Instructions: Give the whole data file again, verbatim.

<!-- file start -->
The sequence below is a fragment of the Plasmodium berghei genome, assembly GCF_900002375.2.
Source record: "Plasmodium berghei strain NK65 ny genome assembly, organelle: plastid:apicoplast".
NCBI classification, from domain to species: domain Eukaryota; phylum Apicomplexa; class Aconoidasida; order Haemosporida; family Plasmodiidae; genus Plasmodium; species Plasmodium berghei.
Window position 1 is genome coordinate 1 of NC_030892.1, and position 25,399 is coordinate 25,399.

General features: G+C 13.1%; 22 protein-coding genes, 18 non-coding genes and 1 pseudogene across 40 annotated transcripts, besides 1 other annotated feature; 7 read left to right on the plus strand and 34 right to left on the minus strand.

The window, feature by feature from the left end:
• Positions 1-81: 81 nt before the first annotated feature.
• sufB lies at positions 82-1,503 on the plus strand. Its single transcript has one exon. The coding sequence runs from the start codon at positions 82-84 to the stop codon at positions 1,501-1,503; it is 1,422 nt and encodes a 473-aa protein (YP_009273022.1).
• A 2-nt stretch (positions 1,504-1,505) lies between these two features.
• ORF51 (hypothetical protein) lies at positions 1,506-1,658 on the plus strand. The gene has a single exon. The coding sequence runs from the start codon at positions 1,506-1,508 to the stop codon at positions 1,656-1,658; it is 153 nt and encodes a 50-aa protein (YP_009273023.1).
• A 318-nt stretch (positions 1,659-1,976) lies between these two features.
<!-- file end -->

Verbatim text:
The sequence below is a fragment of the Plasmodium berghei genome, assembly GCF_900002375.2.
Source record: "Plasmodium berghei strain NK65 ny genome assembly, organelle: plastid:apicoplast".
NCBI classification, from domain to species: domain Eukaryota; phylum Apicomplexa; class Aconoidasida; order Haemosporida; family Plasmodiidae; genus Plasmodium; species Plasmodium berghei.
Window position 1 is genome coordinate 1 of NC_030892.1, and position 25,399 is coordinate 25,399.

General features: G+C 13.1%; 22 protein-coding genes, 18 non-coding genes and 1 pseudogene across 40 annotated transcripts, besides 1 other annotated feature; 7 read left to right on the plus strand and 34 right to left on the minus strand.

The window, feature by feature from the left end:
• Positions 1-81: 81 nt before the first annotated feature.
• sufB lies at positions 82-1,503 on the plus strand. Its single transcript has one exon. The coding sequence runs from the start codon at positions 82-84 to the stop codon at positions 1,501-1,503; it is 1,422 nt and encodes a 473-aa protein (YP_009273022.1).
• A 2-nt stretch (positions 1,504-1,505) lies between these two features.
• ORF51 (hypothetical protein) lies at positions 1,506-1,658 on the plus strand. The gene has a single exon. The coding sequence runs from the start codon at positions 1,506-1,508 to the stop codon at positions 1,656-1,658; it is 153 nt and encodes a 50-aa protein (YP_009273023.1).
• A 318-nt stretch (positions 1,659-1,976) lies between these two features.